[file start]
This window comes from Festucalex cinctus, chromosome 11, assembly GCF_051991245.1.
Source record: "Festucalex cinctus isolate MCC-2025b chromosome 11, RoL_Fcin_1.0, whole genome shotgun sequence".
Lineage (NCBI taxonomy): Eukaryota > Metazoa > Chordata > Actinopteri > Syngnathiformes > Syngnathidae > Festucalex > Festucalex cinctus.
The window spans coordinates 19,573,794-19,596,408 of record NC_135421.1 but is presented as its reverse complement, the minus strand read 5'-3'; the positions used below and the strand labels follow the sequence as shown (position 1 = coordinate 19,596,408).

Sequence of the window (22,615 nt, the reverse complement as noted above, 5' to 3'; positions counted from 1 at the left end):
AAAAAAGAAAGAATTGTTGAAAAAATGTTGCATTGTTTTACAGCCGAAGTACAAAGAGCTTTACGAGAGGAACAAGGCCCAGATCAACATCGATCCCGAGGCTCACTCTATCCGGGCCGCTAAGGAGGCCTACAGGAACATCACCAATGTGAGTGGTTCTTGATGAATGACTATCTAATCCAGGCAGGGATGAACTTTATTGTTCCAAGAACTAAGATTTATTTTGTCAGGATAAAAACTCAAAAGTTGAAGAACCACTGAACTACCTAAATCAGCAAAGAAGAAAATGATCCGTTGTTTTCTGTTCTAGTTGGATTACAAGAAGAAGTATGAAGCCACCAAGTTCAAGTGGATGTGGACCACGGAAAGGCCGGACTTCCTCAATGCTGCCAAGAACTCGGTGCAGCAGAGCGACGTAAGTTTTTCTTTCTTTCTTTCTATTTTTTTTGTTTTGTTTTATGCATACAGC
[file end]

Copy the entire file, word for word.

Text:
This window comes from Festucalex cinctus, chromosome 11, assembly GCF_051991245.1.
Source record: "Festucalex cinctus isolate MCC-2025b chromosome 11, RoL_Fcin_1.0, whole genome shotgun sequence".
Lineage (NCBI taxonomy): Eukaryota > Metazoa > Chordata > Actinopteri > Syngnathiformes > Syngnathidae > Festucalex > Festucalex cinctus.
The window spans coordinates 19,573,794-19,596,408 of record NC_135421.1 but is presented as its reverse complement, the minus strand read 5'-3'; the positions used below and the strand labels follow the sequence as shown (position 1 = coordinate 19,596,408).

Sequence of the window (22,615 nt, the reverse complement as noted above, 5' to 3'; positions counted from 1 at the left end):
AAAAAAGAAAGAATTGTTGAAAAAATGTTGCATTGTTTTACAGCCGAAGTACAAAGAGCTTTACGAGAGGAACAAGGCCCAGATCAACATCGATCCCGAGGCTCACTCTATCCGGGCCGCTAAGGAGGCCTACAGGAACATCACCAATGTGAGTGGTTCTTGATGAATGACTATCTAATCCAGGCAGGGATGAACTTTATTGTTCCAAGAACTAAGATTTATTTTGTCAGGATAAAAACTCAAAAGTTGAAGAACCACTGAACTACCTAAATCAGCAAAGAAGAAAATGATCCGTTGTTTTCTGTTCTAGTTGGATTACAAGAAGAAGTATGAAGCCACCAAGTTCAAGTGGATGTGGACCACGGAAAGGCCGGACTTCCTCAATGCTGCCAAGAACTCGGTGCAGCAGAGCGACGTAAGTTTTTCTTTCTTTCTTTCTATTTTTTTTGTTTTGTTTTATGCATACAGC